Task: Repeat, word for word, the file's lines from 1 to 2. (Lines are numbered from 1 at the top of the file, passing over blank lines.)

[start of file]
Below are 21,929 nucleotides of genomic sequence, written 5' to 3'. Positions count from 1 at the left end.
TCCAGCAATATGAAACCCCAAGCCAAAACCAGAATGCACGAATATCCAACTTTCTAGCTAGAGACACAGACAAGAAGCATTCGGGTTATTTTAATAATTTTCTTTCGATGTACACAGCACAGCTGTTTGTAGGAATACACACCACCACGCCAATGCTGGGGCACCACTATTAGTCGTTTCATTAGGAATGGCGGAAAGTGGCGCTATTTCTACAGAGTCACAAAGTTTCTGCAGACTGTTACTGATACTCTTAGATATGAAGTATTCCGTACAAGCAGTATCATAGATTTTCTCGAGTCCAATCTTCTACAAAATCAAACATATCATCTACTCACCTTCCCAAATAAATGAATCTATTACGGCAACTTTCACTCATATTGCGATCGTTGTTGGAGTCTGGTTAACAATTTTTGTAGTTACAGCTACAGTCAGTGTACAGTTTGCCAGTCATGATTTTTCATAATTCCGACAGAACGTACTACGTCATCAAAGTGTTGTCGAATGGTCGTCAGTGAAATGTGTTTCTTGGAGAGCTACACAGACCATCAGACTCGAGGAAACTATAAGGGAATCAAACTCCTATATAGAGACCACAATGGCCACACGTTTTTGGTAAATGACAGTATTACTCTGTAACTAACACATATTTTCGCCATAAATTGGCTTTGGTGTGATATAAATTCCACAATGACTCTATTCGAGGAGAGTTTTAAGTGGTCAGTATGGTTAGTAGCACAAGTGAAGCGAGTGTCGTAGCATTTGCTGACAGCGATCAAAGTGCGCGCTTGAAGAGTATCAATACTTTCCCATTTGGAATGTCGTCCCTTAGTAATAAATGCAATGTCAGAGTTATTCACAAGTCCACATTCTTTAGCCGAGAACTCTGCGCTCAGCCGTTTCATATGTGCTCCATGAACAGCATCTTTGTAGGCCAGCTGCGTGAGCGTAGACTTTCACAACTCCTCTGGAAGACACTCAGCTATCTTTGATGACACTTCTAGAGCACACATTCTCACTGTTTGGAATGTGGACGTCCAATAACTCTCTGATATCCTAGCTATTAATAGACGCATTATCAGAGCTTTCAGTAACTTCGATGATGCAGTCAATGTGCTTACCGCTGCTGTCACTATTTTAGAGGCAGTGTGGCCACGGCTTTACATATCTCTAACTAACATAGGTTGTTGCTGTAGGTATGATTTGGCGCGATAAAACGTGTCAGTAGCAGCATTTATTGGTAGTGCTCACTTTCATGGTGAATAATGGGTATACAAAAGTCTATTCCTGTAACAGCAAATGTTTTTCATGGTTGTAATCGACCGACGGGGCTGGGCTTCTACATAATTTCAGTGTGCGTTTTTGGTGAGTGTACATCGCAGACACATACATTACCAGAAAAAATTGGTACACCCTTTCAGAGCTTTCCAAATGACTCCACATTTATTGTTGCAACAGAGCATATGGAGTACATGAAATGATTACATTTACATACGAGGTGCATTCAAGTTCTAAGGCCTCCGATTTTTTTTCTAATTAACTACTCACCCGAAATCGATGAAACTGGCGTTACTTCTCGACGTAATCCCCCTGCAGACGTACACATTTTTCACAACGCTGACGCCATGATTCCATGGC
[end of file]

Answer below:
Below are 21,929 nucleotides of genomic sequence, written 5' to 3'. Positions count from 1 at the left end.
TCCAGCAATATGAAACCCCAAGCCAAAACCAGAATGCACGAATATCCAACTTTCTAGCTAGAGACACAGACAAGAAGCATTCGGGTTATTTTAATAATTTTCTTTCGATGTACACAGCACAGCTGTTTGTAGGAATACACACCACCACGCCAATGCTGGGGCACCACTATTAGTCGTTTCATTAGGAATGGCGGAAAGTGGCGCTATTTCTACAGAGTCACAAAGTTTCTGCAGACTGTTACTGATACTCTTAGATATGAAGTATTCCGTACAAGCAGTATCATAGATTTTCTCGAGTCCAATCTTCTACAAAATCAAACATATCATCTACTCACCTTCCCAAATAAATGAATCTATTACGGCAACTTTCACTCATATTGCGATCGTTGTTGGAGTCTGGTTAACAATTTTTGTAGTTACAGCTACAGTCAGTGTACAGTTTGCCAGTCATGATTTTTCATAATTCCGACAGAACGTACTACGTCATCAAAGTGTTGTCGAATGGTCGTCAGTGAAATGTGTTTCTTGGAGAGCTACACAGACCATCAGACTCGAGGAAACTATAAGGGAATCAAACTCCTATATAGAGACCACAATGGCCACACGTTTTTGGTAAATGACAGTATTACTCTGTAACTAACACATATTTTCGCCATAAATTGGCTTTGGTGTGATATAAATTCCACAATGACTCTATTCGAGGAGAGTTTTAAGTGGTCAGTATGGTTAGTAGCACAAGTGAAGCGAGTGTCGTAGCATTTGCTGACAGCGATCAAAGTGCGCGCTTGAAGAGTATCAATACTTTCCCATTTGGAATGTCGTCCCTTAGTAATAAATGCAATGTCAGAGTTATTCACAAGTCCACATTCTTTAGCCGAGAACTCTGCGCTCAGCCGTTTCATATGTGCTCCATGAACAGCATCTTTGTAGGCCAGCTGCGTGAGCGTAGACTTTCACAACTCCTCTGGAAGACACTCAGCTATCTTTGATGACACTTCTAGAGCACACATTCTCACTGTTTGGAATGTGGACGTCCAATAACTCTCTGATATCCTAGCTATTAATAGACGCATTATCAGAGCTTTCAGTAACTTCGATGATGCAGTCAATGTGCTTACCGCTGCTGTCACTATTTTAGAGGCAGTGTGGCCACGGCTTTACATATCTCTAACTAACATAGGTTGTTGCTGTAGGTATGATTTGGCGCGATAAAACGTGTCAGTAGCAGCATTTATTGGTAGTGCTCACTTTCATGGTGAATAATGGGTATACAAAAGTCTATTCCTGTAACAGCAAATGTTTTTCATGGTTGTAATCGACCGACGGGGCTGGGCTTCTACATAATTTCAGTGTGCGTTTTTGGTGAGTGTACATCGCAGACACATACATTACCAGAAAAAATTGGTACACCCTTTCAGAGCTTTCCAAATGACTCCACATTTATTGTTGCAACAGAGCATATGGAGTACATGAAATGATTACATTTACATACGAGGTGCATTCAAGTTCTAAGGCCTCCGATTTTTTTTCTAATTAACTACTCACCCGAAATCGATGAAACTGGCGTTACTTCTCGACGTAATCCCCCTGCAGACGTACACATTTTTCACAACGCTGACGCCATGATTCCATGGC